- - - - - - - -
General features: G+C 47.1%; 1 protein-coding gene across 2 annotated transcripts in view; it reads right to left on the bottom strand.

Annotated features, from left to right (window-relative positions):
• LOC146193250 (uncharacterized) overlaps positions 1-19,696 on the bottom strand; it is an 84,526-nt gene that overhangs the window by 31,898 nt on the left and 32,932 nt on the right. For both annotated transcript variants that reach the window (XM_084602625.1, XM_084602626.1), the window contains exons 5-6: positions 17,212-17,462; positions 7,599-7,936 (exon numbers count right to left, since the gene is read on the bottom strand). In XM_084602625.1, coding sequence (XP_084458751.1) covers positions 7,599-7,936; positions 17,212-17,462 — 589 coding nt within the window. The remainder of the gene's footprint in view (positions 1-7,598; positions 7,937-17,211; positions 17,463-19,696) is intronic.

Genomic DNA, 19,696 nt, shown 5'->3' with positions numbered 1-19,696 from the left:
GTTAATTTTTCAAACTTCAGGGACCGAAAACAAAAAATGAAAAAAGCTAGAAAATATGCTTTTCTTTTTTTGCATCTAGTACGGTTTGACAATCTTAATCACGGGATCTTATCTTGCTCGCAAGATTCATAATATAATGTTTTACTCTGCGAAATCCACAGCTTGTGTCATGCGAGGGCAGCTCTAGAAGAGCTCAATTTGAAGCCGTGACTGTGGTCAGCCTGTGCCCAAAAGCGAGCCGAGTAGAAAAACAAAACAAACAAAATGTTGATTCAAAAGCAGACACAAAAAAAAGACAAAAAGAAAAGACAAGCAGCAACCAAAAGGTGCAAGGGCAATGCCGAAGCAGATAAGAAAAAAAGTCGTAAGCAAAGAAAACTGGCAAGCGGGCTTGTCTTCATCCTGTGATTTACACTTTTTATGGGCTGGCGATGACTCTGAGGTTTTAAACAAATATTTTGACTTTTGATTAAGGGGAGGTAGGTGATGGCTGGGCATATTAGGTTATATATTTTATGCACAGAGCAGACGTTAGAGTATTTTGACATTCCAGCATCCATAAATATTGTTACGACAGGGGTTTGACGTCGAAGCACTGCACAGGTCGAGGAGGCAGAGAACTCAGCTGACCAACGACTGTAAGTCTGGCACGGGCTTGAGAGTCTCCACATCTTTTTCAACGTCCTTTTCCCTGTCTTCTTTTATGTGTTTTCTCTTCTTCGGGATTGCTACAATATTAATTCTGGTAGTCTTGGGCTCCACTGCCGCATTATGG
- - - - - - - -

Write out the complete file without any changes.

General features: G+C 47.1%; 1 protein-coding gene across 2 annotated transcripts in view; it reads right to left on the bottom strand.

Annotated features, from left to right (window-relative positions):
• LOC146193250 (uncharacterized) overlaps positions 1-19,696 on the bottom strand; it is an 84,526-nt gene that overhangs the window by 31,898 nt on the left and 32,932 nt on the right. For both annotated transcript variants that reach the window (XM_084602625.1, XM_084602626.1), the window contains exons 5-6: positions 17,212-17,462; positions 7,599-7,936 (exon numbers count right to left, since the gene is read on the bottom strand). In XM_084602625.1, coding sequence (XP_084458751.1) covers positions 7,599-7,936; positions 17,212-17,462 — 589 coding nt within the window. The remainder of the gene's footprint in view (positions 1-7,598; positions 7,937-17,211; positions 17,463-19,696) is intronic.

Genomic DNA, 19,696 nt, shown 5'->3' with positions numbered 1-19,696 from the left:
GTTAATTTTTCAAACTTCAGGGACCGAAAACAAAAAATGAAAAAAGCTAGAAAATATGCTTTTCTTTTTTTGCATCTAGTACGGTTTGACAATCTTAATCACGGGATCTTATCTTGCTCGCAAGATTCATAATATAATGTTTTACTCTGCGAAATCCACAGCTTGTGTCATGCGAGGGCAGCTCTAGAAGAGCTCAATTTGAAGCCGTGACTGTGGTCAGCCTGTGCCCAAAAGCGAGCCGAGTAGAAAAACAAAACAAACAAAATGTTGATTCAAAAGCAGACACAAAAAAAAGACAAAAAGAAAAGACAAGCAGCAACCAAAAGGTGCAAGGGCAATGCCGAAGCAGATAAGAAAAAAAGTCGTAAGCAAAGAAAACTGGCAAGCGGGCTTGTCTTCATCCTGTGATTTACACTTTTTATGGGCTGGCGATGACTCTGAGGTTTTAAACAAATATTTTGACTTTTGATTAAGGGGAGGTAGGTGATGGCTGGGCATATTAGGTTATATATTTTATGCACAGAGCAGACGTTAGAGTATTTTGACATTCCAGCATCCATAAATATTGTTACGACAGGGGTTTGACGTCGAAGCACTGCACAGGTCGAGGAGGCAGAGAACTCAGCTGACCAACGACTGTAAGTCTGGCACGGGCTTGAGAGTCTCCACATCTTTTTCAACGTCCTTTTCCCTGTCTTCTTTTATGTGTTTTCTCTTCTTCGGGATTGCTACAATATTAATTCTGGTAGTCTTGGGCTCCACTGCCGCATTATGG